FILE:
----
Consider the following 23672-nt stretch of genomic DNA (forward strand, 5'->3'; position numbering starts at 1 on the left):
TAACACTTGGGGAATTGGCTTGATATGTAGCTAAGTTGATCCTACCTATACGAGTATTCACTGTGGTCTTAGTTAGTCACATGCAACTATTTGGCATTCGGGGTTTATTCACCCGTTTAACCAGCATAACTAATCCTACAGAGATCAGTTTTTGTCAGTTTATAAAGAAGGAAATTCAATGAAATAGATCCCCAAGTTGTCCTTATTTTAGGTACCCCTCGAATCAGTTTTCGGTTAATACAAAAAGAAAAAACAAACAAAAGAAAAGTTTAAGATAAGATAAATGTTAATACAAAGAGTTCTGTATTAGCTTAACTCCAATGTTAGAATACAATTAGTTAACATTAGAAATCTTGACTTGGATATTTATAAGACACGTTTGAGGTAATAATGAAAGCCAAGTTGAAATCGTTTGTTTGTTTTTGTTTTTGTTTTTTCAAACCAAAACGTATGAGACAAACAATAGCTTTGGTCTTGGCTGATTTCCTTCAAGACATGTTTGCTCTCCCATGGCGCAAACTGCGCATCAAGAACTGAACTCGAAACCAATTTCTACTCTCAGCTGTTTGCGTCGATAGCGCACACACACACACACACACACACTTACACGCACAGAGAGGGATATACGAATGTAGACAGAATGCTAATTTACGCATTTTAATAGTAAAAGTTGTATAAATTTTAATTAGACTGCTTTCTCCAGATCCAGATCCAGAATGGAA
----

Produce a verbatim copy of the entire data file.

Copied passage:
Consider the following 23672-nt stretch of genomic DNA (forward strand, 5'->3'; position numbering starts at 1 on the left):
TAACACTTGGGGAATTGGCTTGATATGTAGCTAAGTTGATCCTACCTATACGAGTATTCACTGTGGTCTTAGTTAGTCACATGCAACTATTTGGCATTCGGGGTTTATTCACCCGTTTAACCAGCATAACTAATCCTACAGAGATCAGTTTTTGTCAGTTTATAAAGAAGGAAATTCAATGAAATAGATCCCCAAGTTGTCCTTATTTTAGGTACCCCTCGAATCAGTTTTCGGTTAATACAAAAAGAAAAAACAAACAAAAGAAAAGTTTAAGATAAGATAAATGTTAATACAAAGAGTTCTGTATTAGCTTAACTCCAATGTTAGAATACAATTAGTTAACATTAGAAATCTTGACTTGGATATTTATAAGACACGTTTGAGGTAATAATGAAAGCCAAGTTGAAATCGTTTGTTTGTTTTTGTTTTTGTTTTTTCAAACCAAAACGTATGAGACAAACAATAGCTTTGGTCTTGGCTGATTTCCTTCAAGACATGTTTGCTCTCCCATGGCGCAAACTGCGCATCAAGAACTGAACTCGAAACCAATTTCTACTCTCAGCTGTTTGCGTCGATAGCGCACACACACACACACACACACACTTACACGCACAGAGAGGGATATACGAATGTAGACAGAATGCTAATTTACGCATTTTAATAGTAAAAGTTGTATAAATTTTAATTAGACTGCTTTCTCCAGATCCAGATCCAGAATGGAA